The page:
35.  Clause 20 provides regulation-making powers to cover the management, staff, premises, and conduct of establishments and agencies. The powers in this clause do not extend to voluntary adoption agencies. They will continue to be regulated under the provisions of the Adoption Act, and appropriate amendments are made to section 9 of the that Act for that purpose (see paragraph 2 (6) of Schedule 3).

36.  The Better Regulation Task Force Review of Long-Term Care stated that: 'The current framework of regulation does not live up to the principle of transparency. It lacks a set of clear objectives relating to the safety and welfare of those receiving care. This lack of clarity as to purpose, combined with the use of complex language, makes the legislation difficult to understand' (page 7). Clause 21 allows for a more practical exposition of the regulations provided for in clause 20. One of the key recommendations of the Better Regulation Task Force's Report on Long-Term Care was that there should be a 'structured set of requirements relating to each form of care'. (In their report they considered the regulation of residential, nursing and domiciliary care.) It is intended that the delegated powers under clause 20 and clause 21 (national minimum standards) will provide such a framework set at national level with regulation the responsibility of a single regulatory body in England and in Wales. It is intended that regulations will be made under these powers relating to different types of service, for instance, the staff requirements for a residential care home will differ from those of a private hospital. Many of the regulation making powers in clause 20 are not new and are already available under the 1984 Act, such as powers to make regulations with regard to the facilities and services to be provided, numbers and qualifications of staff to be employed and on duty at a given time, records and notices to be kept/given (sections 16, 26 and 27 of 1984 Act).

37.  20 (1) (a) provides for regulations to be made to define criteria to be used in determining the fitness or otherwise of the persons who carry on or manage an establishment or agency. Regulations may be made to ensure that such persons are suitably qualified and experienced, and that they have no relevant convictions or cautions. This level of detail is best set out in regulations rather than primary legislation.

38.  20 (1) (b) allows regulations to make provision as to the persons who are fit to work in an establishment or for the purposes of an agency. The regulations may ensure that only suitable persons- those with necessary skills and experience and no relevant convictions or cautions- will be able to work in an establishment or for the purposes of an agency. As subsection (2) makes clear, these regulations could prohibit people being employed in certain positions if they are not on a register kept under clause 52 (1). The level of detail required means that it will be best to specify these criteria in regulations rather than the Bill.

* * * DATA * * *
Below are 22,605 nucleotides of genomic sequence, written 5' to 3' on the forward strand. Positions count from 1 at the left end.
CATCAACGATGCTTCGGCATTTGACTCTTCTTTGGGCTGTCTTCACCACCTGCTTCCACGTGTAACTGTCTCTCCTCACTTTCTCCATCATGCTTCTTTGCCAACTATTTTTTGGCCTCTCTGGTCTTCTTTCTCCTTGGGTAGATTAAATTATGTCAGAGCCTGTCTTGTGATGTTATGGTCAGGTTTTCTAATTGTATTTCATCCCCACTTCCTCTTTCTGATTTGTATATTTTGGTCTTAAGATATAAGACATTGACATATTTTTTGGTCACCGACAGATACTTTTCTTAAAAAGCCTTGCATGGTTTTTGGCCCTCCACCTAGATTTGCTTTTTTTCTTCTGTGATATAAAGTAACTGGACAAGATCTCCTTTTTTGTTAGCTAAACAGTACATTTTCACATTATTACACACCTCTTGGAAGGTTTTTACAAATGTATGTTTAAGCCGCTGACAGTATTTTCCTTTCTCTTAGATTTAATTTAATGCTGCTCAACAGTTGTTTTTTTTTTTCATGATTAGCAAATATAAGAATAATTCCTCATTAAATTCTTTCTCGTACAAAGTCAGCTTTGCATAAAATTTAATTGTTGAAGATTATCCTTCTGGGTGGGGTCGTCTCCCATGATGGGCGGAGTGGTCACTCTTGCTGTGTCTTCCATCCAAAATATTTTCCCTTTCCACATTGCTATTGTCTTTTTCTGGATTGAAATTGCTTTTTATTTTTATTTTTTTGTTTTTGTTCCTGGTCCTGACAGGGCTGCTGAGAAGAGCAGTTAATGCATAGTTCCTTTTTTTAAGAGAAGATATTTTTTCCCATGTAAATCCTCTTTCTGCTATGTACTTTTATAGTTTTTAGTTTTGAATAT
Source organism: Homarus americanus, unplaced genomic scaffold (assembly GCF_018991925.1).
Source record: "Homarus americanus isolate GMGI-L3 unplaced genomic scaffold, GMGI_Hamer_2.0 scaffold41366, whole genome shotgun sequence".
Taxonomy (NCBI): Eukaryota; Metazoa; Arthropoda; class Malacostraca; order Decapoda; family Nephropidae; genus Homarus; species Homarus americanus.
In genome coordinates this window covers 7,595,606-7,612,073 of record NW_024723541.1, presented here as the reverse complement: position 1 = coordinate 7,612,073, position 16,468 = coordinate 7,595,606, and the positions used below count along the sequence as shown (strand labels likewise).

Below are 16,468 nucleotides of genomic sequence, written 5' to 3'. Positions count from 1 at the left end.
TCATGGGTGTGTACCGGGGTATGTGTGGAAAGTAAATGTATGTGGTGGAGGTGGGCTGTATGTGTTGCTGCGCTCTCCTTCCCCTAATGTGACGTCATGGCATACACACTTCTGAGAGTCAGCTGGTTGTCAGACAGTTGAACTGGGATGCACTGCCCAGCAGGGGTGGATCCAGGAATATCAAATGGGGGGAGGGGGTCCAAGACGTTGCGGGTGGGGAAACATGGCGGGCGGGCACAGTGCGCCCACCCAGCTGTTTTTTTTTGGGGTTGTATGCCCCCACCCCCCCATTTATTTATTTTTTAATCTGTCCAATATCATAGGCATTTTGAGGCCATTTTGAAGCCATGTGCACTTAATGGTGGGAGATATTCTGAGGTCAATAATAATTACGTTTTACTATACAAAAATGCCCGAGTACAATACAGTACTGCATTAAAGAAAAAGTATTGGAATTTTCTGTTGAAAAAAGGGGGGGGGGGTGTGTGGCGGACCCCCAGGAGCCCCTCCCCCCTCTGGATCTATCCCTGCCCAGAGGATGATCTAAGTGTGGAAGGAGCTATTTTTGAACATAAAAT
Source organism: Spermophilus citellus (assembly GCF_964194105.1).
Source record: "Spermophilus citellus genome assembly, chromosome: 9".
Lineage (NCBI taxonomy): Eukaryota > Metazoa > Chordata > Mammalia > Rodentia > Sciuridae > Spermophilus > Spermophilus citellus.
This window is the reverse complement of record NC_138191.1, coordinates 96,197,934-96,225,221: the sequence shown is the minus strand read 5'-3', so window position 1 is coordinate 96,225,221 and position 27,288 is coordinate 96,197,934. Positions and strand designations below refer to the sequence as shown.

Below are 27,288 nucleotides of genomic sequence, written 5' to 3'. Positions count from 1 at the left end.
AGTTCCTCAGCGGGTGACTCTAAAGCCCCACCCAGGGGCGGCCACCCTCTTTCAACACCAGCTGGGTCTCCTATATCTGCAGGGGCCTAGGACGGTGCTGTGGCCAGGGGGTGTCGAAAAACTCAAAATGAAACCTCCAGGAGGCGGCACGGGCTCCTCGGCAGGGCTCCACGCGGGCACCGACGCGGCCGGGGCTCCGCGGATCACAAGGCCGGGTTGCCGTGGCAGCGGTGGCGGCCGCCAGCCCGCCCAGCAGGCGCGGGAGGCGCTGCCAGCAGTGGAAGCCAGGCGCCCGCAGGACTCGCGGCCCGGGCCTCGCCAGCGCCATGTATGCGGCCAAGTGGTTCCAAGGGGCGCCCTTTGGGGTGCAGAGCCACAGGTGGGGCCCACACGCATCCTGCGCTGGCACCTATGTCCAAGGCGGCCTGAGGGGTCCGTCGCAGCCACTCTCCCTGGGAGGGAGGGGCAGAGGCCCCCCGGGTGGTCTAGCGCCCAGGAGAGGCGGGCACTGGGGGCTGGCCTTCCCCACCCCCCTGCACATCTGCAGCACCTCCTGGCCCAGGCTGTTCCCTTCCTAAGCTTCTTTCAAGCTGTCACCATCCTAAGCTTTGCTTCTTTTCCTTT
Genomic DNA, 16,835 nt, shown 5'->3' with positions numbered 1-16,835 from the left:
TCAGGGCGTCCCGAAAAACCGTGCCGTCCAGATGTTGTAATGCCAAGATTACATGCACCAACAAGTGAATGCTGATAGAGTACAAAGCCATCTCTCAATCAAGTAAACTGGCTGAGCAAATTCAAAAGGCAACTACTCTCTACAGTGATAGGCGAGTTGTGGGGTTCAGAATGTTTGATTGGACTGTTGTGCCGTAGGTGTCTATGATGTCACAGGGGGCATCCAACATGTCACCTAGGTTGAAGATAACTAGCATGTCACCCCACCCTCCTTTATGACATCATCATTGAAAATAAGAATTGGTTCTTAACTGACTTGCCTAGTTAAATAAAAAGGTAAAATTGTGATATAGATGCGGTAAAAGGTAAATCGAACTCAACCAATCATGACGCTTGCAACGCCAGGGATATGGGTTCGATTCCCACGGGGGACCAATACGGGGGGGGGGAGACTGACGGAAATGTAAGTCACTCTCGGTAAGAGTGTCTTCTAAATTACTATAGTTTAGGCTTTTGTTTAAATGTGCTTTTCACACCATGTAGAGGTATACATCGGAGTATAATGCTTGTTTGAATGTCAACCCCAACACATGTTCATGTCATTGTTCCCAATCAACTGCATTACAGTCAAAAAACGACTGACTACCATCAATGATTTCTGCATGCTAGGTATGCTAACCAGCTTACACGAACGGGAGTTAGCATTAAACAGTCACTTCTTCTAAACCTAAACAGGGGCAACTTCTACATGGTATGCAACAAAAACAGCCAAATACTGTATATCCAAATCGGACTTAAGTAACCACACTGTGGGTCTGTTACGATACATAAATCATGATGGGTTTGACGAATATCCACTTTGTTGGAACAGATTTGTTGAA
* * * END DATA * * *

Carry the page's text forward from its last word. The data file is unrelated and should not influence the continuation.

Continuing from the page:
39.  20 (1) (c) allows regulations to make provision as to the fitness of premises to be used as an establishment or for the purposes of an agency. There will obviously need to be differences in the requirements placed on, for example, a care home which might accommodate residents for long periods of time, and a private clinic, where patients might not stay more than a few hours. The regulations might provide for example, that the building should be of sound construction and in a good state of repair, that in a care home there should be sufficient day space for relaxing and dining, that there should be sufficient toilets and bathrooms according to the number of residents and that all bedrooms in newly-built care homes should have en suite facilities. This level of detail is best set out in regulations rather than primary legislation.

40.  20 (1) (d) and (e) provide for regulations to be made to secure the welfare of persons accommodated in children's homes, care homes and residential family centres and for fostering agencies to secure the welfare of the children placed by them with foster parents. (In the case of residential care homes the current regulations make such provision. This level of detail is best set out in regulations rather than primary legislation.)

41.  20 (1) (f) provides for regulations to be made about the management and control of the operations of an establishment or agency. This might cover, for example, certain aspects of how children's homes should be run and would thus enable important safeguards to be made for the protection of children. The regulations might stipulate, for example, that an establishment or agency should have an equal opportunities policy or anti-bullying policy. Other examples might include: that sufficient numbers of suitably qualified staff should be on duty at any one time; that there should be an appropriate balance between temporary and permanent staff in order to ensure continuity of care; and that establishments and agencies should have appropriate arrangements for assuring the quality of services provided. The level of detail required means that it would be best to specify criteria in regulations rather than in the Bill itself.